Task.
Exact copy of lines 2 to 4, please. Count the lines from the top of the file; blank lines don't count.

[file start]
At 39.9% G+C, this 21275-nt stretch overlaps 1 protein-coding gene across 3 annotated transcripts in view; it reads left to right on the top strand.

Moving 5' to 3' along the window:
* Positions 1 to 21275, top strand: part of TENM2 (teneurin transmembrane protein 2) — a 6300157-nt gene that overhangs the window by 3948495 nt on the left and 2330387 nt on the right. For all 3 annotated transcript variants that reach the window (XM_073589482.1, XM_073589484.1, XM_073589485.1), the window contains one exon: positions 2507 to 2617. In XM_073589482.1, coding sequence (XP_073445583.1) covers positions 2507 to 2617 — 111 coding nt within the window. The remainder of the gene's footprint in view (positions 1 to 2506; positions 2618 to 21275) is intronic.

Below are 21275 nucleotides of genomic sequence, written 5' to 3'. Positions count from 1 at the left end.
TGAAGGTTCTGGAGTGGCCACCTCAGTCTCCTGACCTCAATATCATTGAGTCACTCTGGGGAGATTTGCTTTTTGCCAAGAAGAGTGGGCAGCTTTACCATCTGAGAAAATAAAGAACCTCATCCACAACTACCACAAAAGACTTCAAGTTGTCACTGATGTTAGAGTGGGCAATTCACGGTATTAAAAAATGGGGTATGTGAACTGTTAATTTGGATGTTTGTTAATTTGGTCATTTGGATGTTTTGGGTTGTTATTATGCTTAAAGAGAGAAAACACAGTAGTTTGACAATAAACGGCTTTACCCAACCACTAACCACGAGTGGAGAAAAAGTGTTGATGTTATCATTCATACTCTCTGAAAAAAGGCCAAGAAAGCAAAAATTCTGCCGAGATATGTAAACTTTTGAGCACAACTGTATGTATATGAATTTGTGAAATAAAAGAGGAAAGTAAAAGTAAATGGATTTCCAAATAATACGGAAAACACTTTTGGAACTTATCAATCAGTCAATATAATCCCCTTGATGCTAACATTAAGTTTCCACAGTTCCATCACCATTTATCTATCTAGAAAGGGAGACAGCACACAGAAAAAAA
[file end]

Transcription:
Moving 5' to 3' along the window:
* Positions 1 to 21275, top strand: part of TENM2 (teneurin transmembrane protein 2) — a 6300157-nt gene that overhangs the window by 3948495 nt on the left and 2330387 nt on the right. For all 3 annotated transcript variants that reach the window (XM_073589482.1, XM_073589484.1, XM_073589485.1), the window contains one exon: positions 2507 to 2617. In XM_073589482.1, coding sequence (XP_073445583.1) covers positions 2507 to 2617 — 111 coding nt within the window. The remainder of the gene's footprint in view (positions 1 to 2506; positions 2618 to 21275) is intronic.

Below are 21275 nucleotides of genomic sequence, written 5' to 3'. Positions count from 1 at the left end.